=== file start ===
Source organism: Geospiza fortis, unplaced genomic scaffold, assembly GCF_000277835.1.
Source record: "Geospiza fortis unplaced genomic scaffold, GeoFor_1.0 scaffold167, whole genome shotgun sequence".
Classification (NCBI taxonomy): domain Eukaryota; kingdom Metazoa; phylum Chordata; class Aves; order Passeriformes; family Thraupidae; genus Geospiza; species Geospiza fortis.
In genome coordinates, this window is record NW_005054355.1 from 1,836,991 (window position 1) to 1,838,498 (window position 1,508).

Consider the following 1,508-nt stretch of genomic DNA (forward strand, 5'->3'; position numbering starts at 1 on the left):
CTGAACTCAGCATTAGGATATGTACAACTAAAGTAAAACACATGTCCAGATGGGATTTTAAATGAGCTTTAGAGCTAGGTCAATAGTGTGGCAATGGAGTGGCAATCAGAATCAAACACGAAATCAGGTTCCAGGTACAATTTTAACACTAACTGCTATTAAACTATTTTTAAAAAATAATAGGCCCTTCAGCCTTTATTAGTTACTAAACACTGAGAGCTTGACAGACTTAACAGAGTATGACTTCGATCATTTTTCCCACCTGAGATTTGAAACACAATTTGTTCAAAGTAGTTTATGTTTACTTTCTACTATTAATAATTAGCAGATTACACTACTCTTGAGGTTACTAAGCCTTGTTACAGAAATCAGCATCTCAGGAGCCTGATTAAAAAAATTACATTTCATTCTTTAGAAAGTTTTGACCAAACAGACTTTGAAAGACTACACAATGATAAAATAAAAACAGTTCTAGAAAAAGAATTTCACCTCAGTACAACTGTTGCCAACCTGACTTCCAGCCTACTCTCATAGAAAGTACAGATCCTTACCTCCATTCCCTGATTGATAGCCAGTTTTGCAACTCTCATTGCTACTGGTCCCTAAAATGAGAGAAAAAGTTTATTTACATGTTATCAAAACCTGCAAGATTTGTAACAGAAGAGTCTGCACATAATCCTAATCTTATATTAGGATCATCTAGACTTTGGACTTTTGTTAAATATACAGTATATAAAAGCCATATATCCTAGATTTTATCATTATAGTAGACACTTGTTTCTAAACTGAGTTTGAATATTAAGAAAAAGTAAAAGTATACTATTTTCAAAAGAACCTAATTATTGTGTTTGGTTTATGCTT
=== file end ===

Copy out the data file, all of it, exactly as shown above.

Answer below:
Source organism: Geospiza fortis, unplaced genomic scaffold, assembly GCF_000277835.1.
Source record: "Geospiza fortis unplaced genomic scaffold, GeoFor_1.0 scaffold167, whole genome shotgun sequence".
Classification (NCBI taxonomy): domain Eukaryota; kingdom Metazoa; phylum Chordata; class Aves; order Passeriformes; family Thraupidae; genus Geospiza; species Geospiza fortis.
In genome coordinates, this window is record NW_005054355.1 from 1,836,991 (window position 1) to 1,838,498 (window position 1,508).

Consider the following 1,508-nt stretch of genomic DNA (forward strand, 5'->3'; position numbering starts at 1 on the left):
CTGAACTCAGCATTAGGATATGTACAACTAAAGTAAAACACATGTCCAGATGGGATTTTAAATGAGCTTTAGAGCTAGGTCAATAGTGTGGCAATGGAGTGGCAATCAGAATCAAACACGAAATCAGGTTCCAGGTACAATTTTAACACTAACTGCTATTAAACTATTTTTAAAAAATAATAGGCCCTTCAGCCTTTATTAGTTACTAAACACTGAGAGCTTGACAGACTTAACAGAGTATGACTTCGATCATTTTTCCCACCTGAGATTTGAAACACAATTTGTTCAAAGTAGTTTATGTTTACTTTCTACTATTAATAATTAGCAGATTACACTACTCTTGAGGTTACTAAGCCTTGTTACAGAAATCAGCATCTCAGGAGCCTGATTAAAAAAATTACATTTCATTCTTTAGAAAGTTTTGACCAAACAGACTTTGAAAGACTACACAATGATAAAATAAAAACAGTTCTAGAAAAAGAATTTCACCTCAGTACAACTGTTGCCAACCTGACTTCCAGCCTACTCTCATAGAAAGTACAGATCCTTACCTCCATTCCCTGATTGATAGCCAGTTTTGCAACTCTCATTGCTACTGGTCCCTAAAATGAGAGAAAAAGTTTATTTACATGTTATCAAAACCTGCAAGATTTGTAACAGAAGAGTCTGCACATAATCCTAATCTTATATTAGGATCATCTAGACTTTGGACTTTTGTTAAATATACAGTATATAAAAGCCATATATCCTAGATTTTATCATTATAGTAGACACTTGTTTCTAAACTGAGTTTGAATATTAAGAAAAAGTAAAAGTATACTATTTTCAAAAGAACCTAATTATTGTGTTTGGTTTATGCTT